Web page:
People who think they’re less active than their peers—even if they’re logging the same amount of workout time—are more likely to die younger compared to those who perceive themselves as active, according to a new study published in the APA journal Health Psychology.

Researchers from Stanford University analyzed three different data sets that totalled 61,141 U.S. adults. The participants were surveyed between 1990 and 2006, with follow-up data collected in 2011 to calculate mortality rates, according to the study’s press release.

Participants were split into two groups: one group self-reported their activity levels by answering questions about their exercise habits (how often, for how long, how intense, etc.). The other group wore a device that actually measured their activity for a week. All of the participants then shared whether they felt more, less, or similarly active compared to other people their age.

Surprisingly, people perceived their activity levels as being a lot lower than they really were.

This is more than just a strange disconnect between thought and reality: “People who believed they weren’t as active as their peers were 71 percent more likely to die during the study’s follow-up period than were people who believed they had a more active lifestyle,” according to the press release. This was true even after controlling for a variety of factors including age, demographics, medical histories and actual activity levels.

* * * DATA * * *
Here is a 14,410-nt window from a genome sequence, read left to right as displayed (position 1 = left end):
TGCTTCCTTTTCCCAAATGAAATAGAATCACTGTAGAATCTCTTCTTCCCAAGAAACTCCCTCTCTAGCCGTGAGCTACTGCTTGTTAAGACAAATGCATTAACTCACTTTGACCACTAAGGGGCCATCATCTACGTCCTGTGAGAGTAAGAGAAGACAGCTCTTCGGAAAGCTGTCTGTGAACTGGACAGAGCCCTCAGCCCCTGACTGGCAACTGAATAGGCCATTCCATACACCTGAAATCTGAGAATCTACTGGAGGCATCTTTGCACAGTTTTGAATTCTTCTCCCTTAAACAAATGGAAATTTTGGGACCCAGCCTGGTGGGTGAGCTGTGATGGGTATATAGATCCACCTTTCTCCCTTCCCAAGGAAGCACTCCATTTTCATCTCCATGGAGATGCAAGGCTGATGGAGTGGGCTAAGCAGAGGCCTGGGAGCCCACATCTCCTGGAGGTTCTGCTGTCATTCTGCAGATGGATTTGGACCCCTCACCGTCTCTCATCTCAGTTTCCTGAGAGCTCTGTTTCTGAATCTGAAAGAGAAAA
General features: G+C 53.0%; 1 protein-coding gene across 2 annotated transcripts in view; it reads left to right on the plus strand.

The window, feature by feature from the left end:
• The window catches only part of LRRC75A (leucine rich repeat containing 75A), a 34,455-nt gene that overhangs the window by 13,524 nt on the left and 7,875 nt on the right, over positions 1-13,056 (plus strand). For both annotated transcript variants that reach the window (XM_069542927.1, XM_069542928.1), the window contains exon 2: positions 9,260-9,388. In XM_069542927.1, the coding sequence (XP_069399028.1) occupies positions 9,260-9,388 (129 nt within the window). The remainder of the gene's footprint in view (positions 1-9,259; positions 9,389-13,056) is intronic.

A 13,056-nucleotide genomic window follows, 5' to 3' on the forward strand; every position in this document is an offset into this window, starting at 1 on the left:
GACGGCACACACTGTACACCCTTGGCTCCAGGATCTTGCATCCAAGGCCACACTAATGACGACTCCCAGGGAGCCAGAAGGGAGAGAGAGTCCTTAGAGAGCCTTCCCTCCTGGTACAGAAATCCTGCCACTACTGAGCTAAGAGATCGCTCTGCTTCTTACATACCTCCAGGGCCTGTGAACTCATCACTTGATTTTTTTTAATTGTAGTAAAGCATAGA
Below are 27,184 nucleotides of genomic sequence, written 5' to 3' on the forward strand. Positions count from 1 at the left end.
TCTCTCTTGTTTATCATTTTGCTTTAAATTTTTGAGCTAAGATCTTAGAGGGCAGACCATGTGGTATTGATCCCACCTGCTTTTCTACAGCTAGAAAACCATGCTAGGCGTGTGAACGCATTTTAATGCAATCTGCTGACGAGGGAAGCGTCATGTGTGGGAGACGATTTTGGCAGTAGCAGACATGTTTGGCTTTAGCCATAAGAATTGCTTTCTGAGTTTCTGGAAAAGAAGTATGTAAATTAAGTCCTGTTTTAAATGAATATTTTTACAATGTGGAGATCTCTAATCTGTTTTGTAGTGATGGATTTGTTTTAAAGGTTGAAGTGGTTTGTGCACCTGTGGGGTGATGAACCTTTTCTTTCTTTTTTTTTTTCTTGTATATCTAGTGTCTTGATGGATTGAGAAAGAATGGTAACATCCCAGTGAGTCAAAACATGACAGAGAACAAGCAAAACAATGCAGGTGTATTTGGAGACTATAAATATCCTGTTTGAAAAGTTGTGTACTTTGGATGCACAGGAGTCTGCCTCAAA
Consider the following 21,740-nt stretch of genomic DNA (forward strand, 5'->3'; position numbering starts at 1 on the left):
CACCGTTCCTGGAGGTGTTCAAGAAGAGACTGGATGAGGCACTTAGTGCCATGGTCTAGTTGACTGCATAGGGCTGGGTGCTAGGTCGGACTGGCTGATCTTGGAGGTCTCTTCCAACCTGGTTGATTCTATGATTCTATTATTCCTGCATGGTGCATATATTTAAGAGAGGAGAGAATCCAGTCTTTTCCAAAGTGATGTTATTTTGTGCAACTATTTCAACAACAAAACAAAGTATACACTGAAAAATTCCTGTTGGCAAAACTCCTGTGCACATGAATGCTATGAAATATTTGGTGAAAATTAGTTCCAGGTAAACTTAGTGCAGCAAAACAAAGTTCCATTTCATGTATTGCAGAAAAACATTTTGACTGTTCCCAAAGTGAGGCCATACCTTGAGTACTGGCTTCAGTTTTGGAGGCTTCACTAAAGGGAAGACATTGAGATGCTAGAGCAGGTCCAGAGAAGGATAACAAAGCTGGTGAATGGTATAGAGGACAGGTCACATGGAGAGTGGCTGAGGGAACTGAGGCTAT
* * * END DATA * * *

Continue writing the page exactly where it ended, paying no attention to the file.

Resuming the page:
“Most people know that not exercising enough is bad for your health,” Octavia Zahrt, PhD and doctoral candidate at the Stanford University Graduate School of Business, said in the press release, “but most people do not know that thinking you are not exercising enough can also harm your health.”

The placebo effect might be at work here—it’s been shown to have a powerful impact on the link between perception and physical experience. “Following this logic, someone who does not believe that she is exercising enough may get fewer physiological benefits from activity than someone who believes she is exercising enough,” Alia Crum, PhD, assistant professor of psychology and director of the Mind and Body Lab at Stanford University, said in the press release.

Another possibility is that when people think they’re doing less or worse than their peers, they become “depressed, fearful and less active,” the authors said in the press release, which can lead to poor health outcomes.

Zahrt offered a few possible explanations as to why people get stuck in the “I’m not active enough” mentality. One is that if you’re constantly surrounded by exercise fanatics, you might think you’re slacking even if you’re getting plenty of activity, she said in the press release. This can also influence what people think qualifies as exercise, she said: “If you believe that only running or working out at the gym count as real exercise, you may overlook the exercise you are getting at work or at home cleaning and carrying the kids around.”

More research needs to be done to understand the link between perceived activity and life expectancy, and it’s important to note the study showed correlation, not causation. But these findings are an interesting development in how our thoughts may impact our health. “Our research suggests that perceiving everyday activities as good exercise is almost as important as doing the activities in the first place. In the pursuit of health and longevity, it is important not only to adopt healthy behaviors but also healthy thoughts,” Crum said in the press release.

The findings don’t give you license to skip the gym because you told yourself chewing lunch was a good workout, but they’re a good reminder that your overall activity levels go beyond what you do during your workouts. Give yourself credit for taking the stairs, parking farther from the office or chasing after your kids.

Read the press release here.